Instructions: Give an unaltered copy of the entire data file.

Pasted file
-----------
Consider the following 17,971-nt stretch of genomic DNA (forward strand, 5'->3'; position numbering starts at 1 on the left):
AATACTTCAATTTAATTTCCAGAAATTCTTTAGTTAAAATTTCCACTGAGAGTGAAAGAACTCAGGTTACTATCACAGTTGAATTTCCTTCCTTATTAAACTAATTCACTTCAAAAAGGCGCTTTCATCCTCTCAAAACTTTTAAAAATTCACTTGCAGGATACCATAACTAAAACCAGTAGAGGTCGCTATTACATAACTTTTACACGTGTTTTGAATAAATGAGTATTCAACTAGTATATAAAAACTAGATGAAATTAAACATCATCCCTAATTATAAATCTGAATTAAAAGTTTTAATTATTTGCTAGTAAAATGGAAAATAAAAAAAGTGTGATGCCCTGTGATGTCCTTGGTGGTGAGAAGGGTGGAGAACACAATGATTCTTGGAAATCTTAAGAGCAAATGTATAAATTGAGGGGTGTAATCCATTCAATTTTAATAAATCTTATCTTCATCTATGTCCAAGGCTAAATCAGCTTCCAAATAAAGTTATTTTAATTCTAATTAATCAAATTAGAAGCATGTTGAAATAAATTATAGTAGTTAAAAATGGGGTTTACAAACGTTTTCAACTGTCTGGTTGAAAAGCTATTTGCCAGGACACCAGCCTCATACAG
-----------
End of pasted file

Consider the following 17,971-nt stretch of genomic DNA (forward strand, 5'->3'; position numbering starts at 1 on the left):
AATACTTCAATTTAATTTCCAGAAATTCTTTAGTTAAAATTTCCACTGAGAGTGAAAGAACTCAGGTTACTATCACAGTTGAATTTCCTTCCTTATTAAACTAATTCACTTCAAAAAGGCGCTTTCATCCTCTCAAAACTTTTAAAAATTCACTTGCAGGATACCATAACTAAAACCAGTAGAGGTCGCTATTACATAACTTTTACACGTGTTTTGAATAAATGAGTATTCAACTAGTATATAAAAACTAGATGAAATTAAACATCATCCCTAATTATAAATCTGAATTAAAAGTTTTAATTATTTGCTAGTAAAATGGAAAATAAAAAAAGTGTGATGCCCTGTGATGTCCTTGGTGGTGAGAAGGGTGGAGAACACAATGATTCTTGGAAATCTTAAGAGCAAATGTATAAATTGAGGGGTGTAATCCATTCAATTTTAATAAATCTTATCTTCATCTATGTCCAAGGCTAAATCAGCTTCCAAATAAAGTTATTTTAATTCTAATTAATCAAATTAGAAGCATGTTGAAATAAATTATAGTAGTTAAAAATGGGGTTTACAAACGTTTTCAACTGTCTGGTTGAAAAGCTATTTGCCAGGACACCAGCCTCATACAG